Employer Branding: Definition And Role In Corporate Communication

Companies that constantly attract the top talent are doing one thing right: employer branding. What does employer branding mean? What are its strategic targets and operating methods? What’s the connection between employer branding and a company’s overall communication strategy?

What Is Employer Branding? Definition Of Employer Branding

Employer branding is a communication strategy focused on a company’s employees and potential employees. It brings together all the branding and communication elements intended to enhance the value of belonging to a company, with the ultimate goal of retaining and attracting talent.

Employer Branding: A Different Signature

Employer branding has a specific audience and objectives, like, for instance, sharing the company’s mission or its good working atmosphere. In this way, it comes together with a slogan that aims to send the message of how a brand wants to be perceived.

These messages have the goal of helping companies attract the type of candidates they are looking for and reinforce the feeling of belonging of current employees. For this to happen effectively, companies use storytelling strategies to work on how they want to be perceived.

For instance, Crédit Agricole’s brand signature, “An entire bank for you”, gives way to the slogan “It all starts here” on its recruitment campaign. BNP Paribas also has “A bank for a changing world” as its signature and a “Let’s design tomorrow” employer branding value proposition. In the same way, Heineken also has a “Go places” recruitment signature and the “Open your world” general slogan.

The Two Sides Of Employer Branding: Recruitment And Human Resources

Employer Branding And Recruitment

The goal of employer branding is to attract the best candidates available or potential future candidates (once they have the requirements needed). Today, communication strategies are particularly adapted to social network-type such as LinkedIn or Viadeo. These and other networks are largely used by candidates to find out job opportunities online. Moreover, with the growth of the gig economy, digital platforms like Upwork or Fiverr also deserve special attention.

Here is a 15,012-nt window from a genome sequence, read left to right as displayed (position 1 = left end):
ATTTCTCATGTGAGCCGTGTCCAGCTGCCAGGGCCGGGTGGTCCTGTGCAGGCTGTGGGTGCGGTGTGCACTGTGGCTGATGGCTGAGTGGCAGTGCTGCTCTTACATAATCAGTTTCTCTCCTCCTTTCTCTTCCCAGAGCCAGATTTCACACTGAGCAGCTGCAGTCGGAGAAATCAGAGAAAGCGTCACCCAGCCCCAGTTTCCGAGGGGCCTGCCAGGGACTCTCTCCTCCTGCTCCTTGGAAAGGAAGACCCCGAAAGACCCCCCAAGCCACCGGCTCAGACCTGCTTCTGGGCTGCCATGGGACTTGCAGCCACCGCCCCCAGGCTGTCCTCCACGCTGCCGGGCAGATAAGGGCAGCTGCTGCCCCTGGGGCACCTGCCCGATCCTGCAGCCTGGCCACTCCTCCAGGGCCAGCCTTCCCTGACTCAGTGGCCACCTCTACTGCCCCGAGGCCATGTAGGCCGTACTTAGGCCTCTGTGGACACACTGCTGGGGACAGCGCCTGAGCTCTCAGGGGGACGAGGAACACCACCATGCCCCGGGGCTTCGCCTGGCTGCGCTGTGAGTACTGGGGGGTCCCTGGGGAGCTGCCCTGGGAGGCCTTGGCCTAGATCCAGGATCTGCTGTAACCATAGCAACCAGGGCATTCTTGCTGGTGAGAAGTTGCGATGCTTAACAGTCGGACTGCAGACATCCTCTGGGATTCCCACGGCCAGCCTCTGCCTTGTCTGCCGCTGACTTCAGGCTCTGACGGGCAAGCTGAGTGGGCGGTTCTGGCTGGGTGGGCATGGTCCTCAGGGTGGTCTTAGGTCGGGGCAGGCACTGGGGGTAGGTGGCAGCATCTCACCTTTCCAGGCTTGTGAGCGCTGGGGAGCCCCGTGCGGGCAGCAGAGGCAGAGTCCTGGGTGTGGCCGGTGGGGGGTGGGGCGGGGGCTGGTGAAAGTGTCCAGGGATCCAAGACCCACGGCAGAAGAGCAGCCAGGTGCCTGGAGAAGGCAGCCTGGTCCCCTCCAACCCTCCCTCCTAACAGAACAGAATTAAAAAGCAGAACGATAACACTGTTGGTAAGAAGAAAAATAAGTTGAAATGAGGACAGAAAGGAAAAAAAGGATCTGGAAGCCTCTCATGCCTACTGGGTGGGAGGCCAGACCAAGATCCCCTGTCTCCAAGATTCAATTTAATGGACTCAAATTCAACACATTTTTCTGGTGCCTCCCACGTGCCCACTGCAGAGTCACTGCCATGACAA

Employer Branding And HR

The goal here is to retain high-performing employees and avoid losing them in the talent war to the competition. In this way, at a human resources management level, many policies and practices are developed to enhance and reinforce the sense of belonging to the company. From special training sessions to key talents, interesting initiatives with employees’ families in occasions such as Christmas, Easter or Thanksgiving or the organization of teambuilding activities or internal sports competition, the goal is always to create a good internal cohesion spirit.

How To Start Developing An Employer Branding Strategy?

To create an interesting internal and external employer brand image, it is first necessary to understand both the company’s and the candidates’ needs. What are their top career expectations? What benefits and corporate environment are people looking for today? What are the organization’s strategic goals and priorities?

After having the answer to these and other questions a company can start defining its unique identity, i.e, what makes it an exceptional employer. This is called the Employer Value Proposition (EVP) and it’s a set of different and unique employer characteristics that the best candidates consider valuable.

Employer branding, corporate reputation, and CSR

A good employer-branding strategy has an added value in terms of business communication that goes beyond making job candidates and the company’s current employees fall in love with the organization. Satisfied employees are companies’ best preachers and ambassadors. They can improve or denigrate a company’s reputation with the word-of-mouth power, but especially with their feedback on social media channels or reputation platforms like Glassdoor.

At the same time, the development of CSR policies is encouraged by employer branding too. Employees, candidates, investors and other stakeholders today all expect companies to care about serving the common interests of society and the planet. In this way, as businesses need to correspond to what’s expected from them and be aligned and engaged with the external world, many have already started adopting strategies in line with sustainable development.

Image credits to company culture on Shutterstock, corporate team on Shutterstock